At Brigadiers in London, India’s Army Mess hangouts come alive

At Brigadiers in London, India’s Army Mess hangouts come alive

Based in London, Brigadiers is one of the 14 restaurants founded by the JKS Restaurants group, a family-run empire of the Sethi siblings – Sunaina, Karam and Jyotin.

Inspired by the Army mess bars of India, Brigadiers is conceptualised to offer a unique culinary experience, with a predominant focus on north-west and north Indian cuisines. Using only the finest and ethically-sources ingredients, the ethos is for each dish to be cooked to perfection within the wide range of Indian barbeque styles – utilising tandoors, charcoal grills, rotisseries, wood ovens and classic Indian smokers.

As part of this regular Big Bite Series, we caught up with Executive Chef Shanti Bhushan as he took us behind the scenes of his journey, from joining Brigadiers to keeping the restaurant afloat through the Covid-19 pandemic.

Rich experience

With a career that spans across 22 years, Bhushan has led an adventurous life in the world of hospitality. From very early on, the India-born chef was heavily influenced by eastern Indian cuisine.

“My mother is from Kerala and father from Uttar Pradesh, so we had an influence of two different cuisines,” he explains.

Pursuing his passion for cooking, Bhushan joined a catering college in Kolkata (then Calcutta), followed by the unique opportunity to join the renowned Taj Hotels for his management training.

He recalls: “I was very lucky to join Taj Hotels, the level of rigorous training you get there is on a different level. After working in Delhi for two years, I was given the task of going into training Indian cooking per se to the other Taj Outlets. I went out to Chennai and Mangalore and did quite a few restaurant openings. It was a great experience.”

After five years at the Taj, Bhushan began his next adventure in London, working at Masala World.

“After spending a few years there, I thought what’s next and so dabbled in the world of French cuisine.”

As his culinary expertise grew, he was presented with an opportunity of what would become one of the biggest openings he was to be involved with – the opening of Brigadiers.

“I got in touch with Karam Sethi from JKS, and they were starting a concept of Indian barbeque dishes which hasn’t been tried before.”

Innovation is key

One of the innovative ways Brigadiers has sustained itself throughout the pandemic is by operating as a takeaway service, but with a unique twist involving restaurant kits.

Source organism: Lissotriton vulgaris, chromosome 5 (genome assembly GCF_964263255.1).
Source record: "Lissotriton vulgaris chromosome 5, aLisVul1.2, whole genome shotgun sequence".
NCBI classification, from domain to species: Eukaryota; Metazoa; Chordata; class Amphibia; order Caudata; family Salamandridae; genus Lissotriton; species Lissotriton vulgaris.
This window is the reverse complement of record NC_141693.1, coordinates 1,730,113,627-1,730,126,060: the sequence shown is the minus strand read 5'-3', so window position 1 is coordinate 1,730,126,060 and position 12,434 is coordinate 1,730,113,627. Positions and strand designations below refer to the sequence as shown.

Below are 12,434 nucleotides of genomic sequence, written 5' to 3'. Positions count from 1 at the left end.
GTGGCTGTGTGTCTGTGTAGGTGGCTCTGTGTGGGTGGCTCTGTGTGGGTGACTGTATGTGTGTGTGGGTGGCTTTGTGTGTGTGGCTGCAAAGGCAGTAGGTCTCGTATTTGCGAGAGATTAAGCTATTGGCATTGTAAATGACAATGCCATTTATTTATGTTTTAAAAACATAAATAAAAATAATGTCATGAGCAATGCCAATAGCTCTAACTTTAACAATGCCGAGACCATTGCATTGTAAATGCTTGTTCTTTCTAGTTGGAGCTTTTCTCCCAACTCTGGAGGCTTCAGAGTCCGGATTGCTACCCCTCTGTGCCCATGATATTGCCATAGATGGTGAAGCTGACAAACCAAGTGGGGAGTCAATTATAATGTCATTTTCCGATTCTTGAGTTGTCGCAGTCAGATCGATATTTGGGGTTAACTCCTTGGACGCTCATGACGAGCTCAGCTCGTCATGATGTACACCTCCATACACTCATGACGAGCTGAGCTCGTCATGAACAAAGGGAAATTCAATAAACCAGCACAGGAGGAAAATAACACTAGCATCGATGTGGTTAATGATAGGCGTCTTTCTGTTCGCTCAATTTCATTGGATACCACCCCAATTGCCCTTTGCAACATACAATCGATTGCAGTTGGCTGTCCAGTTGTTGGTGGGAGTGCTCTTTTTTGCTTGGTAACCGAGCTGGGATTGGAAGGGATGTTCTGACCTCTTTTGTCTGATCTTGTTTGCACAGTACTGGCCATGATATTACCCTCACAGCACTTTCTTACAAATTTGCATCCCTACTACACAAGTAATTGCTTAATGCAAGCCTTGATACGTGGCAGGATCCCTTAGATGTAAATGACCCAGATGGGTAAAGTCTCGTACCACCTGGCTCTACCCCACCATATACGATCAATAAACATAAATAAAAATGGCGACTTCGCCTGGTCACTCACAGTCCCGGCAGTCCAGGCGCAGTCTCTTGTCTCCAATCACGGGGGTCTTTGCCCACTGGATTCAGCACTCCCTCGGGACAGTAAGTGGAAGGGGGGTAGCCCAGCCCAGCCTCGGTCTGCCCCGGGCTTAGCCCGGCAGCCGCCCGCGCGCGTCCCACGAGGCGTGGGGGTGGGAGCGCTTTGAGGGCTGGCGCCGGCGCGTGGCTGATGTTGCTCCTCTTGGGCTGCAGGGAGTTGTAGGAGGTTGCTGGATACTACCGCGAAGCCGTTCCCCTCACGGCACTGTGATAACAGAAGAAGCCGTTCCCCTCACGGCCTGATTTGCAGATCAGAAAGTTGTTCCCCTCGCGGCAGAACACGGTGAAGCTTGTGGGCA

The Brigadiers meal box provides each and every ingredient someone would require to make a delicious meal at home.

Bhushan explains: For example our mixed grill, we will marinate the meat, pack it and dispatch it in an ice container box with instructions provided. So, there is an element of it not being ready to eat, but there’s also that level of interaction you have.”

And as the hospitality industry contends with the latest set of lockdown restraints, Bhushan reflects: “The first few months of the pandemic was tough. We began operating as a takeaway service for the time, and the August Eat out to Help out Scheme helped us out tremendously.

“However, after we dipped into another lockdown, we realised we cannot just depend on the restaurant trade anymore, and a back-up was needed. That is when we saw restaurant kits going out and decided to make use.”

The road ahead

As all restaurants across the UK remained closed due to lockdown except for limited takeaway operations, Bhushan sees a long road ahead towards any sense of normality.

The Executive Chef notes: “Prior to the pandemic I had 32 chefs in my kitchen and now I have 16 odd left. There is also a cost factor to consider, which involves delivery charges for the takeaway, property cost and paying your staff.

“It has been the toughest year, but the best bet is we hope to open is by mid-March. Then that’s two-three months of getting back to some kind of normality and then you slowly feel safe to get everybody back in.”

On a personal note, he shares that spending quality family time is what has got him through this difficult period.

He adds: “The positives of it all is the quality family time. For the first two months when I was at home, I was able to spend quality time with my kids. I can’t remember the last time I did that, because being a chef involves long hours, especially as I live in Milton Keynes and work in London. So, there was only a routine of dropping my children off to school, going work and coming home late.

“I have also started jogging, which I never did before. Above all, it’s appreciating your friends and family, since being at home I have been speaking to my parents daily over Skype. So, it is these very small but important things – appreciating your family and the quality family time we have.”

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